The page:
Ruggiero Memorial Trust Awards Grant to support Habitat Restoration Project
We are pleased to announce that the A. J. & M. D. Ruggiero Memorial Trust has awarded an $89,000 grant to the Friends of Mount Auburn Cemetery to support our new landscape and habitat restoration project along Indian Ridge Path. Over the years, the Friends has received more than a million dollars from the Ruggiero Memorial Trust for wildlife habitat enhancement projects. You may have seen some of the most dramatic work that the Trust has made possible in recent years in the area around Consecration Dell, where we conducted a multi-year phased woodland restoration (most recently expanding to the North Dell Meadows in 2019). This year, we are moving on to a new section of our landscape, Indian Ridge Path, for our latest series of improvements and habitat expansion.
This new project will add horticultural diversity and ecological benefits to the area, offering more resources to resident and migratory birds as part of our larger efforts to enhance our landscape as an urban wildlife refuge. Located near the main entrance, Indian Ridge Path is one of our most popular areas to walk, featuring the burial site of one of our most notable residents, Henry Wadsworth Longfellow. Indian Ridge is also already a prime birdwatching spot during the spring migration each year, as a destination for neotropical warblers who stop at Mount Auburn to feed before heading north to Canada. Additionally, the path features some of Mount Auburn’s oldest oak trees, which date to the founding of the Cemetery.
Today, however, the landscape along the path lacks any unified design scheme or horticultural sustainability, and is characterized by a few ornamental trees, patchy grass sections, invasive shrubs, and the abovementioned oaks. Given the already high level of migratory bird activity, we have made it a priority to create a landscape design that adds visual appeal as well as plant diversity to the area.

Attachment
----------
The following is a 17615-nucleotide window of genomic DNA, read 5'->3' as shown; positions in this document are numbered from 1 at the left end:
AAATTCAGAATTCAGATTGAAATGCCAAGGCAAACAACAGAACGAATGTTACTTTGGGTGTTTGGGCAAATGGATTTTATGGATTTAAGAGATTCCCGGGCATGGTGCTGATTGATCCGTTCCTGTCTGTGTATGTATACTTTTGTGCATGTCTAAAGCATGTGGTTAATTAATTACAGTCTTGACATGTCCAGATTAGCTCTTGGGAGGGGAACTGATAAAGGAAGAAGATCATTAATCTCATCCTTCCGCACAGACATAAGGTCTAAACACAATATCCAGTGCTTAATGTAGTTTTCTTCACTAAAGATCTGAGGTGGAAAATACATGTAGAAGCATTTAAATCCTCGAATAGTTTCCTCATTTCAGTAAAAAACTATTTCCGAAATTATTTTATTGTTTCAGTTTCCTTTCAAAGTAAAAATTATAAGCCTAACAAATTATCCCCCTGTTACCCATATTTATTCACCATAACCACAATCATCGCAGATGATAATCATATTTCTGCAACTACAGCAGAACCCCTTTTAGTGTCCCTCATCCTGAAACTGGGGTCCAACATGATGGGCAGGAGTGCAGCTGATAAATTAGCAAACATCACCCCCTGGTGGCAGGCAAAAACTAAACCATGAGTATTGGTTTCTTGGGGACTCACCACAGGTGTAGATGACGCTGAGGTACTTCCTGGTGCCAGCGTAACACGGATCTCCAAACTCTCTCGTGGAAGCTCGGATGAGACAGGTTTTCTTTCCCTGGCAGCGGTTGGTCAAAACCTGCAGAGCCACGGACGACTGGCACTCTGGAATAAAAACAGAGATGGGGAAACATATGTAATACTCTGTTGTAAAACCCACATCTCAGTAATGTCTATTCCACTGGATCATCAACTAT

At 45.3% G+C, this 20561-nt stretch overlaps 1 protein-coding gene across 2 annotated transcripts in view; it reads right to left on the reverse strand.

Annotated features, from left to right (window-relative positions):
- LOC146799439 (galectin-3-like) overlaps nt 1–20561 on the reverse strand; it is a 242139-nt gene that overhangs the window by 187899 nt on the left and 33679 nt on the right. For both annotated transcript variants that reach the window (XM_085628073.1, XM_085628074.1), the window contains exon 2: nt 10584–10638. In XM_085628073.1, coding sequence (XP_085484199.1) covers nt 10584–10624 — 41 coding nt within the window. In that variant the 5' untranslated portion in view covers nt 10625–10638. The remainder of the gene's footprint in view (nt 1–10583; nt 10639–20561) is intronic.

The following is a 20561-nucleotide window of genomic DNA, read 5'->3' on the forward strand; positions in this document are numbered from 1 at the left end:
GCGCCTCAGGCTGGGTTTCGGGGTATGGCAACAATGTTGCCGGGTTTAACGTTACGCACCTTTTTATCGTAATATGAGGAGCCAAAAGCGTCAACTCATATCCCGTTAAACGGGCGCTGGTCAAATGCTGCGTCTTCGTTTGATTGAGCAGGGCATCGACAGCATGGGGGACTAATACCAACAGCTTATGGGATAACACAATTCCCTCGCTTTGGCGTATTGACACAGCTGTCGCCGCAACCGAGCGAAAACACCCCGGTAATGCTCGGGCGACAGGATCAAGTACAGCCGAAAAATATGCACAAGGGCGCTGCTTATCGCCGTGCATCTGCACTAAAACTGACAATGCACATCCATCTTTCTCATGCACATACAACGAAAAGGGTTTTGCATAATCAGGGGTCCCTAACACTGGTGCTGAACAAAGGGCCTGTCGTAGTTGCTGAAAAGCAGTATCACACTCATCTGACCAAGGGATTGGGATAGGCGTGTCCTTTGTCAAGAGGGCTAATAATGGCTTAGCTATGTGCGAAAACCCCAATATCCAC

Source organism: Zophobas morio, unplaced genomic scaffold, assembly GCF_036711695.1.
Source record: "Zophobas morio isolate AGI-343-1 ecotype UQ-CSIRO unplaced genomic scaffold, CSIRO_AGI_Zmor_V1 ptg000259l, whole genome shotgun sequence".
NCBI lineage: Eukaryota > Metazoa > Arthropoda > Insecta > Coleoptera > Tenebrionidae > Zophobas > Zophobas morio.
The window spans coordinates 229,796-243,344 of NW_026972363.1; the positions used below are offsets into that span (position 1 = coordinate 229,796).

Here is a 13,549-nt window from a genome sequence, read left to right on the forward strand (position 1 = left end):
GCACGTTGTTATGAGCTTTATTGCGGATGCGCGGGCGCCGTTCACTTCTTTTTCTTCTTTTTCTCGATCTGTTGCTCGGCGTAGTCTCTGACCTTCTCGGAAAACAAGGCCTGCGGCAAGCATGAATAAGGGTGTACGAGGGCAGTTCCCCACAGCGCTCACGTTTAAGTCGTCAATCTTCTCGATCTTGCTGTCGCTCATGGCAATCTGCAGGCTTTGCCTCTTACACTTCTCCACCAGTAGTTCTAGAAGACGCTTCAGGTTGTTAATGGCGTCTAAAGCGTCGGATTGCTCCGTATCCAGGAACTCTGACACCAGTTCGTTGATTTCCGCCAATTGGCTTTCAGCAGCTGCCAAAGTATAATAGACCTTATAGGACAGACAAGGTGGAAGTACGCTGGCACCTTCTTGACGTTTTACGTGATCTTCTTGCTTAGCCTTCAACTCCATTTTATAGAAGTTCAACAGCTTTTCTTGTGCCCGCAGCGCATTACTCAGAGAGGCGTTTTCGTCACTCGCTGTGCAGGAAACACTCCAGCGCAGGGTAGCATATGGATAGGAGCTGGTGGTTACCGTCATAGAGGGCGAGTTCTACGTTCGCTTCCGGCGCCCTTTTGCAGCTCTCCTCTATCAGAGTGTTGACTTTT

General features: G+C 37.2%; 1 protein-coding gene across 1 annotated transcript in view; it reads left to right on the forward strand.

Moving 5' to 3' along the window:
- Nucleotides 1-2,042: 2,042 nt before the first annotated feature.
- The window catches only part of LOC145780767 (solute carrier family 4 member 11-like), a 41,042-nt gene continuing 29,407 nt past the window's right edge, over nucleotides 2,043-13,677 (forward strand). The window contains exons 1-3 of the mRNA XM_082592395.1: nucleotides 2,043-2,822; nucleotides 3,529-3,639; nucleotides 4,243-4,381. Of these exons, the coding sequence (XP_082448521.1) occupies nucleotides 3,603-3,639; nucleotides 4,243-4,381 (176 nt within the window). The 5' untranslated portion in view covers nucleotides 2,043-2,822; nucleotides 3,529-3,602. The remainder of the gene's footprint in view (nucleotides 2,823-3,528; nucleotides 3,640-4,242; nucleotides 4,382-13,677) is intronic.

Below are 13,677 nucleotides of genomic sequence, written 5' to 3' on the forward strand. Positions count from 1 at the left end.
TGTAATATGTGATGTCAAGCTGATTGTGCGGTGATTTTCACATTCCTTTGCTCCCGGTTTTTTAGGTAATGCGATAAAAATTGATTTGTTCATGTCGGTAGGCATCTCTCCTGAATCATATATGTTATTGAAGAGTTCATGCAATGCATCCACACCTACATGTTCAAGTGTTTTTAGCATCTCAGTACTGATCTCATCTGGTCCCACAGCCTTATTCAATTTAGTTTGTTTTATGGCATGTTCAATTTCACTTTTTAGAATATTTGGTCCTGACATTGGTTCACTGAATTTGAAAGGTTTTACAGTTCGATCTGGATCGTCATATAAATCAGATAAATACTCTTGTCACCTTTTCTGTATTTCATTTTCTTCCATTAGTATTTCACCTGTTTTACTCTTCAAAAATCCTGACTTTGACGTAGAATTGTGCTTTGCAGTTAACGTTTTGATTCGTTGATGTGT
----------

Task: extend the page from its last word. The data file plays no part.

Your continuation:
We have already begun work on the area, with the removal of invasive plants that have prevented other native, habitat-friendly vegetation from establishing over the years. These include Norway Maples, one of the most notorious species on the Massachusetts Prohibited Plants list since 2005, as well as Barberry and Honeysuckle. In the spring and summer of 2020, we will move forward with replacing these with native plantings now that they will have the space to thrive properly.
The new landscape has been designed by Mount Auburn’s Horticultural Curator Dennis Collins and horticultural consultant Patrick Cullina, with the help of landscape architect Craig Halvorson, and will take the best features of Indian Ridge as it currently exists – especially its progression of white-flowered trees each spring and its historic oaks – and expand upon these. The trees will be complemented by new thickets and masses of lower vegetation which have been selected to offer habitat benefits to birds and other wildlife.
The grant has brought us halfway to our $305,000 goal as of January 2020, and we need your support to complete the project! Donations will help cover the costs of landscape design, replanting the area with more than 15,000 new plants, and caring for these plants in the critical early years to ensure that the landscape is established.
To make a gift, please contact Director of Institutional Advancement Jenny Gilbert at 617-607-1970 or firstname.lastname@example.org, or visit https://mountauburn.org/give/special-projects/ and choose “Horticultural Collections.”